Settlements and Infrastructure
The Australian Climate Change Adaptation Research Network for Settlements and Infrastructure (ACCARNSI) is hosted by the School of Civil and Environmental Engineering at the University of New South Wales (UNSW).
ACCARNSI is one of four Adaptation Research Networks hosted by the National Climate Change Adaptation Research Facility (NCCARF), Griffith University as part of their Phase 2 program funded by the Australian Federal Government.
ACCARNSI will continue to initiate and develop effective strategies to respond to climate change through mitigation, adaptation and implementation. Having built a brand base and reputation that is now well known and acknowledged Australia wide, ACCARNSI will bring together researchers and stakeholders with an interest in climate change adaptation for coastal settlements, public and private infrastructure, the built environment and urban and regional planning. Research direction will assist government, the private sector and vulnerable regions and communities to make informed decisions on how best to educate, plan and manage adaptation for the risks of climate change on coastal settlements, urban and regional built environments and infrastructure.
ACCARNSI PARTNERS WITH NSW OFFICE OF ENVIRONMENT & HERITAGE TO DELIVER CLIMATE ADAPTATION RESEARCH HUB FOR COASTAL PROCESSES
In a country with more than 10,000 sandy beaches, and where more than 80 per cent of the population lives within 100 km of the ocean, coastal erosion poses a considerable threat to Australian property and infrastructure.
“It’s a first order challenge to our society and the natural environment in Australia, as it is internationally,” says Associate Professor Ian Turner from the School of Civil and Environmental Engineering’s Water Research Laboratory (WRL).
Climate change is escalating the threat to new levels, but contrary to some popular views, it’s not necessarily sea level rise that’s the biggest concern over the short-term.
“For the coming decades, relatively subtle changes in the number of storms that may occur per year, as well as changes in the size and direction of waves, could have a much larger impact on causing coastal erosion than sea level rise during the same period,” says Turner.
Currently it’s unknown how beaches will respond to more variable wave climates and storm frequency. “Will they adapt and be fine?” asks Turner. “Or is there some tipping point where we start to see dramatic coastal erosion?”
If the latter materialises, he says the economic value of existing built assets in coastal communities that are at risk is probably immeasurable.
A report published in 2011 by the former Department of Climate Change and Energy Efficiency estimated that more than $226 billion of industrial, commercial and residential property, as well as roads, railways and other infrastructure, would face risks of inundation and erosion hazards if sea levels rose 1.1 metres. It’s a level that climate scientists have plotted as a high-end scenario by 2100, but haven’t ruled out.
And no less significant than the costs to the built environment, says Turner, are the much harder to quantify cultural and economic value of beaches, estuaries, marine parks and coastal ecosystems, which are all impacted by erosion.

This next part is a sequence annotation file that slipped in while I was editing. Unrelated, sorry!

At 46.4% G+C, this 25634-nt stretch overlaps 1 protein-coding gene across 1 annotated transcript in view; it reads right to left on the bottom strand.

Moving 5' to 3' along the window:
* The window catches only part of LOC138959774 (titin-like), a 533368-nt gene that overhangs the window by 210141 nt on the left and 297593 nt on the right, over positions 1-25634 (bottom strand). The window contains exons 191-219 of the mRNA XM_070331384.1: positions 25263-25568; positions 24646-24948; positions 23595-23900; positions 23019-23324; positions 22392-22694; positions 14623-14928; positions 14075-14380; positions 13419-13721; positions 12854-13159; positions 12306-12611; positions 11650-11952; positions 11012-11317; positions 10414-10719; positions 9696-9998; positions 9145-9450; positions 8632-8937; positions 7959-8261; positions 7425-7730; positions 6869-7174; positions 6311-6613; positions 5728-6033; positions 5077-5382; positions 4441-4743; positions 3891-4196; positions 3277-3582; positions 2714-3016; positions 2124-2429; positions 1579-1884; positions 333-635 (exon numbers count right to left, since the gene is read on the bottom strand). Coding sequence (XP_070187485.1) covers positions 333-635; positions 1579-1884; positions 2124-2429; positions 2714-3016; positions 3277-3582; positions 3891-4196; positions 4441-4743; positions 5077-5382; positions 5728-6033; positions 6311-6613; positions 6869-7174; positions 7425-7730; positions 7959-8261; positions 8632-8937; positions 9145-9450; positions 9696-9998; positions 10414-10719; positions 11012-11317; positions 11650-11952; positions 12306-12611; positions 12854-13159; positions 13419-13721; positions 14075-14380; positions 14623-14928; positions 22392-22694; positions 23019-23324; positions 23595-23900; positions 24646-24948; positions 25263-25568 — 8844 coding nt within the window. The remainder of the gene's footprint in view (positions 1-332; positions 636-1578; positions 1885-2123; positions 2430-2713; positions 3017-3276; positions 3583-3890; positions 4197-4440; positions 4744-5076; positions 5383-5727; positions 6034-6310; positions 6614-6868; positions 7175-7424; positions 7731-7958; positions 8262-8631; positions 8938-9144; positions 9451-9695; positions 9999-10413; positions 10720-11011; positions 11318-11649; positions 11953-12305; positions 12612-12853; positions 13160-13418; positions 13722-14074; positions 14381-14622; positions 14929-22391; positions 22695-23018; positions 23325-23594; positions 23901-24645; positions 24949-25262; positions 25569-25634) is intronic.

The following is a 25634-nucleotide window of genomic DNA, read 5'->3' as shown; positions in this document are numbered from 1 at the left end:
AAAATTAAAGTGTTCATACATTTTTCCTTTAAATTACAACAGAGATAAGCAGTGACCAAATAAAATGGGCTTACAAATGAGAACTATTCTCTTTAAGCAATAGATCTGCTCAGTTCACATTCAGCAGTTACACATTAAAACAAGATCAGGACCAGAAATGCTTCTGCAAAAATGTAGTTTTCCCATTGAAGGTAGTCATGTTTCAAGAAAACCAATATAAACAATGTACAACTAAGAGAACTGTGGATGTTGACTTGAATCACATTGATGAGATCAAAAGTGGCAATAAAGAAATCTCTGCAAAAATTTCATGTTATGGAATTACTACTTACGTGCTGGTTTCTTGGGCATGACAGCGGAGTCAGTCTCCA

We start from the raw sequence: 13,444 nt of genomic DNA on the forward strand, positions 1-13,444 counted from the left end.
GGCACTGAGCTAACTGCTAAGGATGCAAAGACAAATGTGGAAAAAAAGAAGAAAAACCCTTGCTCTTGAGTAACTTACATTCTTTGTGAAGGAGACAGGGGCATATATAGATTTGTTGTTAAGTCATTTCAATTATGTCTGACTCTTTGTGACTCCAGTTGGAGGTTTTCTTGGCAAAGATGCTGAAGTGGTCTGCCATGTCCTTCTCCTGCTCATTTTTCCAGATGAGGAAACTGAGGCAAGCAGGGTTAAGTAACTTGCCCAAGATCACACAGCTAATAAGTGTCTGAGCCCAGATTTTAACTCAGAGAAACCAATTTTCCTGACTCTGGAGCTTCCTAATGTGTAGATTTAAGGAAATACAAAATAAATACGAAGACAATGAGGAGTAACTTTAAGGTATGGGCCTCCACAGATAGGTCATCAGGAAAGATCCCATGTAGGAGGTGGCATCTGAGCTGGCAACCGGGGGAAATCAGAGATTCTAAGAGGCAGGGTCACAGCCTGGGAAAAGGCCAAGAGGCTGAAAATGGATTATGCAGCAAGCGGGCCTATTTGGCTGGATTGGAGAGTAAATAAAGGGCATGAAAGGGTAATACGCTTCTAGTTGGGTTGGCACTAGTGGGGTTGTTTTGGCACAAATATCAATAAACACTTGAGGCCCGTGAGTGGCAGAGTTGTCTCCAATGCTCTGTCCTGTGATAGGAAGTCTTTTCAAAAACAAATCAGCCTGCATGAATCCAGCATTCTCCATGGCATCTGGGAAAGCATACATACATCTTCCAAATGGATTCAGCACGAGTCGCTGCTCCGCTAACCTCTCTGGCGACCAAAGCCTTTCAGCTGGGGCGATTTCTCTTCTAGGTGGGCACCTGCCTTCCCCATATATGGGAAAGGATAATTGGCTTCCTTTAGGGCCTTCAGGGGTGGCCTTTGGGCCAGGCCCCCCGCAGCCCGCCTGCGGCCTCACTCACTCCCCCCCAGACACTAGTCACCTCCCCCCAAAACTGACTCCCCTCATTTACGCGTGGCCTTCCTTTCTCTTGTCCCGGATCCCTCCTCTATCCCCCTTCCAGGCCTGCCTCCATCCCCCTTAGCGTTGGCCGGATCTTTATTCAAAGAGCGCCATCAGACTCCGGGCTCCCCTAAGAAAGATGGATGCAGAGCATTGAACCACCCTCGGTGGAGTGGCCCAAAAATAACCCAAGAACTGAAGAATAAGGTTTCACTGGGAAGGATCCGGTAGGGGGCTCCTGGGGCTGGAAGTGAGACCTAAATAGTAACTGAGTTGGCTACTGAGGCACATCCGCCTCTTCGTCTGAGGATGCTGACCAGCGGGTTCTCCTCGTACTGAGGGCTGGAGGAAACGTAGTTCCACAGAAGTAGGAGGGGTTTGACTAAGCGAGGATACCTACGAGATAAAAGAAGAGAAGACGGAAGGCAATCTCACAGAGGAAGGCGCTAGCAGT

Turner is a member of a team of coastal engineers at Water Research Laboratory interested in the role climate change is playing in the reshaping of Australian beaches and coastlines around the world.
Along with colleague Dr Kristen Splinter, he has developed a more reliable modelling tool – called ShoreFor – that can predict the rapid rate at which sand is carried off beaches during storms. Importantly, this tool can also predict the rate at which sand is restored, more slowly, by smaller waves between storms – a lesser known process known as “beach recovery”.
Making the models work requires estimates of future wave climates – which account for clusters of storms and larger, more directionally-diverse waves – and actual observations from beaches.
UNSW is part of an international network that uses cameras to monitor beaches around the world. WRL is collecting valuable data from a number of sites in NSW and Queensland including Narrabeen-Collaroy Beach in northern Sydney to extend a monitoring program at the site that has been running for 40 years.
Recently, a partnership with the UNSW School of Aviation has allowed aerial surveys of the beach immediately before and after storm events, augmenting data from quad bike surveys, as well as camera and rooftop laser scans. All of this information has been used to test the modelling tool.
If these models can be applied more confidently, says Turner, they can better inform the assessment and design of coastal defences, such as breakwaters and seawalls or beach nourishment and the enhancement of natural sand buffers.
Turner’s work on coastal erosion and beach recovery is closely related to other important projects in coastal engineering adaptation for climate change being undertaken by the School’s Associate Professors Ron Cox (Convenor Australian Climate Change Adaptation Research Network for Settlements and Infrastructure ACCARNSI) and Bill Peirson (Director Water Research Laboratory). With 3 years of funding provided by the NSW Office of Environment and Heritage under the Climate Adaptation Research Hub and support from the US Army Corps of Engineers, Cox leads research to optimise beach nourishment and adaptation of seawalls whilst Peirson is investigating the impacts of climate change on estuaries.
This multidisciplinary network of researchers is investigating ways to manage the risks posed by climate change, in order to help governments and communities develop suitable adaptation strategies.
For more information on this and other Coastal CARH projects contact Associate Professor Ron Cox at firstname.lastname@example.org.